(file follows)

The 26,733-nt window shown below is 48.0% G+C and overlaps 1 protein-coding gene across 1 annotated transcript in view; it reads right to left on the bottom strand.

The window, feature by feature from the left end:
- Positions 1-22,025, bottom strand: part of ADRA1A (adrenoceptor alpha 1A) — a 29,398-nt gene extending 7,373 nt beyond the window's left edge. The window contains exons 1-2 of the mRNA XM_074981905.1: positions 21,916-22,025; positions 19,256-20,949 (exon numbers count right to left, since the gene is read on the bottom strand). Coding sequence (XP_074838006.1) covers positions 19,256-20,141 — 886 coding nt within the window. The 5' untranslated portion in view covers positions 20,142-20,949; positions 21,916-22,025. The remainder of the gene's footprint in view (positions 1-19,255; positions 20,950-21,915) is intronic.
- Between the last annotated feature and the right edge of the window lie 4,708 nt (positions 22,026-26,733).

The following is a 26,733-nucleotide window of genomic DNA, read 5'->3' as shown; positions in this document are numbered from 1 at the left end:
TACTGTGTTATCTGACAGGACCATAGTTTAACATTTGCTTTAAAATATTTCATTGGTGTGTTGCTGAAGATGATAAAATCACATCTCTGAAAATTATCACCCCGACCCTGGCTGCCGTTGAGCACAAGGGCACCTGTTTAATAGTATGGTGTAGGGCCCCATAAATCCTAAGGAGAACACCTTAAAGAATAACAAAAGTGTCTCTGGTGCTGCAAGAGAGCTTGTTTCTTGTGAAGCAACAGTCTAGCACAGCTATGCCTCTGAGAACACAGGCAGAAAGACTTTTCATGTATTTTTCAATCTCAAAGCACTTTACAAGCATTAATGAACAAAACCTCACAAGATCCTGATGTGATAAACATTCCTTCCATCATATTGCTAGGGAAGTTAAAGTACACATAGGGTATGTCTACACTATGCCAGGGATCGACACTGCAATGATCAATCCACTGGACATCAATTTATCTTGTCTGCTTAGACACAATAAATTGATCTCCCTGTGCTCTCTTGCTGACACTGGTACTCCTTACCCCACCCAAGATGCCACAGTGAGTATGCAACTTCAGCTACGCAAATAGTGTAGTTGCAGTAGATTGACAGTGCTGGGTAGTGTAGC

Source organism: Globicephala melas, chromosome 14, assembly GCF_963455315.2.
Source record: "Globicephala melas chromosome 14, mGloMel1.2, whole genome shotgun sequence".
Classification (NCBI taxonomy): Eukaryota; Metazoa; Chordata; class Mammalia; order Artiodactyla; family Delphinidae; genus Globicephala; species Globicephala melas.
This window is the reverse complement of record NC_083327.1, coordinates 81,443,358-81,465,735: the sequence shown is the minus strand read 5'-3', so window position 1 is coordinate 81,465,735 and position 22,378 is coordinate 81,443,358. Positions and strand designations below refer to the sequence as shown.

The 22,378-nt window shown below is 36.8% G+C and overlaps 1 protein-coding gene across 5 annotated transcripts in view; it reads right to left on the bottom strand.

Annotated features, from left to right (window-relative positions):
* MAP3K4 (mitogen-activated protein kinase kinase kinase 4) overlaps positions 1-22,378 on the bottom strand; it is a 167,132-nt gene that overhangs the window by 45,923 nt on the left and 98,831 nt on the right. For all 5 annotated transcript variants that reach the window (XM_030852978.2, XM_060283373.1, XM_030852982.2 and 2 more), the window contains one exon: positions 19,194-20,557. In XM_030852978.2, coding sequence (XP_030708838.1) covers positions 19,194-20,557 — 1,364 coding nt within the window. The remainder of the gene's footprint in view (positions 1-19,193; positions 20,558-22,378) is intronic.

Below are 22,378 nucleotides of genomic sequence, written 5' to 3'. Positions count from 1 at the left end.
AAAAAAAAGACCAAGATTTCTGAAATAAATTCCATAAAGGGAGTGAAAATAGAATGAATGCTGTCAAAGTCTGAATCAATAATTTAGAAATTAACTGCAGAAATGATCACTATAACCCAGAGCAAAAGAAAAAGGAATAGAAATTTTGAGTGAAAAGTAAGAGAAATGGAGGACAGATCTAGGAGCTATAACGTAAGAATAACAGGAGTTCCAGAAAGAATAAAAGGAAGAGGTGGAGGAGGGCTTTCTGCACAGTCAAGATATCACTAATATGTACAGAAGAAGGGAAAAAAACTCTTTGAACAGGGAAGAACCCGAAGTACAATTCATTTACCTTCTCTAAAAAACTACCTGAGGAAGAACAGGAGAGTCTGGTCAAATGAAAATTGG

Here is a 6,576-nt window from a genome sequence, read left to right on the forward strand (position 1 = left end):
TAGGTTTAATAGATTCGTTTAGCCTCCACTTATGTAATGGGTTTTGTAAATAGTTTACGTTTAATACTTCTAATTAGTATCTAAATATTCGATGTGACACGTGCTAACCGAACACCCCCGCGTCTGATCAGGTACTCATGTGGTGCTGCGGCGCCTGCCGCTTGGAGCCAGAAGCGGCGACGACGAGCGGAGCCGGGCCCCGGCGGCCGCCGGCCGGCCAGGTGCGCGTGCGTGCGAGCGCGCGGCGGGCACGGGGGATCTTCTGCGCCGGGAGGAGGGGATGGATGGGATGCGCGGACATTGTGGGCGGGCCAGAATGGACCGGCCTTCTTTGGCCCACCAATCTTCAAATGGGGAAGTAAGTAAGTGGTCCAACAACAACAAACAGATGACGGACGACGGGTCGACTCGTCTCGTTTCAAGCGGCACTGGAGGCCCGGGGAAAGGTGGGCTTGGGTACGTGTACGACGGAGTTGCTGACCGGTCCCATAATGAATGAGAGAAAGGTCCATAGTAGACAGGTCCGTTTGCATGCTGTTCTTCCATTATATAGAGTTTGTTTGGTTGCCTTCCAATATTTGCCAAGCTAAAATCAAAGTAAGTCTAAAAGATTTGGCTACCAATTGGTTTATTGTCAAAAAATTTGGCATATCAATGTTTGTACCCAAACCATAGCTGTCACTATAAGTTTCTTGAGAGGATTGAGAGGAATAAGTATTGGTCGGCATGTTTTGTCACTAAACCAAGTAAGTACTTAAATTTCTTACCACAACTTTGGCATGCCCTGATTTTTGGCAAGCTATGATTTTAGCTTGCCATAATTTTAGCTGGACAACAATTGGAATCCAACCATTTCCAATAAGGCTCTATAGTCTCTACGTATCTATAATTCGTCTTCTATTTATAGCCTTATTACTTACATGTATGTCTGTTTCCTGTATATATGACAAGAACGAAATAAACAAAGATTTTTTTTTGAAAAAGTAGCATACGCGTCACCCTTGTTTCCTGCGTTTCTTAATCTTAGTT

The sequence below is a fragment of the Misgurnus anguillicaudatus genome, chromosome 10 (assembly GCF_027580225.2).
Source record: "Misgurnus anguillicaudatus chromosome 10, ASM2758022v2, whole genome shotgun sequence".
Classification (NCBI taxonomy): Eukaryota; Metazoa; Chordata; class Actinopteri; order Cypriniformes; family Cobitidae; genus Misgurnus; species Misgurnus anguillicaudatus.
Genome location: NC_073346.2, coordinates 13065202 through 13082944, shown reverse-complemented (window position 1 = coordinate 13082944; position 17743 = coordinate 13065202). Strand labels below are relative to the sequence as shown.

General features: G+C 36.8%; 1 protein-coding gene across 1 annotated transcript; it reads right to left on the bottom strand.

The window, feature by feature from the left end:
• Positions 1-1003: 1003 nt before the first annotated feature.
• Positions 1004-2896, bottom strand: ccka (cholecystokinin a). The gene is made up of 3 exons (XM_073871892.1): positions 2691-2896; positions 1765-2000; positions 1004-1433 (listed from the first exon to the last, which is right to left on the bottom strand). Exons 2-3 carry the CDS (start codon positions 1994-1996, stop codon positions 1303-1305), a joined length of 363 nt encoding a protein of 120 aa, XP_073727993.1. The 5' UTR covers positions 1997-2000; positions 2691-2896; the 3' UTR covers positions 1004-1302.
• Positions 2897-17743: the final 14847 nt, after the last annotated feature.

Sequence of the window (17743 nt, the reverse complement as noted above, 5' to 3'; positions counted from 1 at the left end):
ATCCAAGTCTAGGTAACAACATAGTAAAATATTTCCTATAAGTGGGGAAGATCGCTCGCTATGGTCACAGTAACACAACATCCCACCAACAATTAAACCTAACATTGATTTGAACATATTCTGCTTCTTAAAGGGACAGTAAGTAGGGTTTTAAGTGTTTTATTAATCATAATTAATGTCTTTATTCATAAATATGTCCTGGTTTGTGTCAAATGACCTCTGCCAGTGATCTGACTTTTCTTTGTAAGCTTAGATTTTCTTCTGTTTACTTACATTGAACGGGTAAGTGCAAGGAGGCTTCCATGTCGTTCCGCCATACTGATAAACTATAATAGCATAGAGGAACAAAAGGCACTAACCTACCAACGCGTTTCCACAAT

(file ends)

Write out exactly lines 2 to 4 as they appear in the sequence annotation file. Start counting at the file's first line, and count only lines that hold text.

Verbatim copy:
The window, feature by feature from the left end:
- Positions 1-22,025, bottom strand: part of ADRA1A (adrenoceptor alpha 1A) — a 29,398-nt gene extending 7,373 nt beyond the window's left edge. The window contains exons 1-2 of the mRNA XM_074981905.1: positions 21,916-22,025; positions 19,256-20,949 (exon numbers count right to left, since the gene is read on the bottom strand). Coding sequence (XP_074838006.1) covers positions 19,256-20,141 — 886 coding nt within the window. The 5' untranslated portion in view covers positions 20,142-20,949; positions 21,916-22,025. The remainder of the gene's footprint in view (positions 1-19,255; positions 20,950-21,915) is intronic.
- Between the last annotated feature and the right edge of the window lie 4,708 nt (positions 22,026-26,733).